David Bourget (Western Ontario)
David Chalmers (ANU, NYU)
Rafael De Clercq
Jack Alan Reynolds
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Cambridge University Press (2006)
Hans Reichenbach, a philosopher of science who was one of five students in Einstein's first seminar on the general theory of relativity, became Einstein's bulldog, defending the theory against criticism from philosophers, physicists, and popular commentators. This book chronicles the development of Reichenbach's reconstruction of Einstein's theory in a way that clearly sets out all of its philosophical commitments and its physical predictions as well as the battles that Reichenbach fought on its behalf, in both the academic and popular press. The essays include reviews and responses to philosophical colleagues, such as Moritz Schlick and Hugo Dingler; polemical discussions with physicists Max Born and D. C. Miller; as well as popular articles meant to clarify aspects of Einstein's theories and set out their philosophical ramifications for the layperson. At a time when physics and philosophy were both undergoing revolutionary changes in content and method, this book is a window into the development of scientific philosophy and the role of the philosopher.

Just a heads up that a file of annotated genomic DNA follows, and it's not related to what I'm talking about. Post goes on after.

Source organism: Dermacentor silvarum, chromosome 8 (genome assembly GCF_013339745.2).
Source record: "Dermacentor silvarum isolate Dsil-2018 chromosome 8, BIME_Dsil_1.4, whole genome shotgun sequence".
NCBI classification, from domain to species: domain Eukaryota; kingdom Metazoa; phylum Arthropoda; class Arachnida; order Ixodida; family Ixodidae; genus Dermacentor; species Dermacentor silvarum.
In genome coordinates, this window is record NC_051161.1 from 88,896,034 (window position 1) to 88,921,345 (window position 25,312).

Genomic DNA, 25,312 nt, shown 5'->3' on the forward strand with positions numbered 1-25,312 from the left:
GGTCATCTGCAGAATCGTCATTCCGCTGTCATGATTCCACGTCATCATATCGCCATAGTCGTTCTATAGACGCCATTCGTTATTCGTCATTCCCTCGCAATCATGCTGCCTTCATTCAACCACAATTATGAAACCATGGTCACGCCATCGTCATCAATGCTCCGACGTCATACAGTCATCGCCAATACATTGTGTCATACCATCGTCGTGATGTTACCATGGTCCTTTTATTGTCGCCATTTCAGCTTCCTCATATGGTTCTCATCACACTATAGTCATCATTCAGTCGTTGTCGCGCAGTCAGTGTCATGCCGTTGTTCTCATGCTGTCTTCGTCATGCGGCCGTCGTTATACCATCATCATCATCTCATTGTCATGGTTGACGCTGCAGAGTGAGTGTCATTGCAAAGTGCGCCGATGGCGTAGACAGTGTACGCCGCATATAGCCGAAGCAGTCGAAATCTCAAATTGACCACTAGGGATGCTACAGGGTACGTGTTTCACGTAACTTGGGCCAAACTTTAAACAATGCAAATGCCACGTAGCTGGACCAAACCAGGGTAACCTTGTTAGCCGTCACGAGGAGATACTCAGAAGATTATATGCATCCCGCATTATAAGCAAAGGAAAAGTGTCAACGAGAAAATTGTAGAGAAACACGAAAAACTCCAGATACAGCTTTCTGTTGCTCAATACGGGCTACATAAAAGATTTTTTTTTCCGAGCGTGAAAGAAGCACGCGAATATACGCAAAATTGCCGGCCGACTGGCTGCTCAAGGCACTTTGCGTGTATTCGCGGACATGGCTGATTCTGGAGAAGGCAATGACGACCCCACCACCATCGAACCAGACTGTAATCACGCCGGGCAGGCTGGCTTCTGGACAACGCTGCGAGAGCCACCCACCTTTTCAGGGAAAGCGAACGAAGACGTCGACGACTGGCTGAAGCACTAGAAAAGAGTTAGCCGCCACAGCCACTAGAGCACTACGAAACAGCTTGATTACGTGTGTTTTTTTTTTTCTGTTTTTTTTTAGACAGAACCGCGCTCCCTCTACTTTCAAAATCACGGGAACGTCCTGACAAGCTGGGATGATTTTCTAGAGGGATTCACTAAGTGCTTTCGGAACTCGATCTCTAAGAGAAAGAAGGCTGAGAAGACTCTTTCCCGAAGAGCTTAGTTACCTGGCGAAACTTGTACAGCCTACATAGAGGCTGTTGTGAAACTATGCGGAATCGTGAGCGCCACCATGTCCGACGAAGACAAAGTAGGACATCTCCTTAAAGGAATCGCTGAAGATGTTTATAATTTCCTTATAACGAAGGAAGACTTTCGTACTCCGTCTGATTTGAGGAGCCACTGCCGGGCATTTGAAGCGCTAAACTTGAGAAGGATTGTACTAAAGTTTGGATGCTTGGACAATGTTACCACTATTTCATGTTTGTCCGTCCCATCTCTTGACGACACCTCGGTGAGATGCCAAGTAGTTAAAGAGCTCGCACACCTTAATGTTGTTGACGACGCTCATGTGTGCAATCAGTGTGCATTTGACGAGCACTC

|Keywords||Relativity (Physics Relativity (Physics Philosophy Physics Philosophy|
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|Buy the book||$50.00 new (59% off) $75.20 used (38% off) $119.99 direct from Amazon Amazon page|
|Call number||QC173.55.R439 2006|
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Citations of this work BETA
Karin de Boer (2011). Kant, Reichenbach, and the Fate of A Priori Principles. European Journal of Philosophy 19 (4):507-531.
Flavia Padovani (2011). Relativizing the Relativized a Priori: Reichenbach's Axioms of Coordination Divided. Synthese 181 (1):41 - 62.
Marco Giovanelli (2013). The Forgotten Tradition: How the Logical Empiricists Missed the Philosophical Significance of the Work of Riemann, Christoffel and Ricci. Erkenntnis 78 (6):1219-1257.
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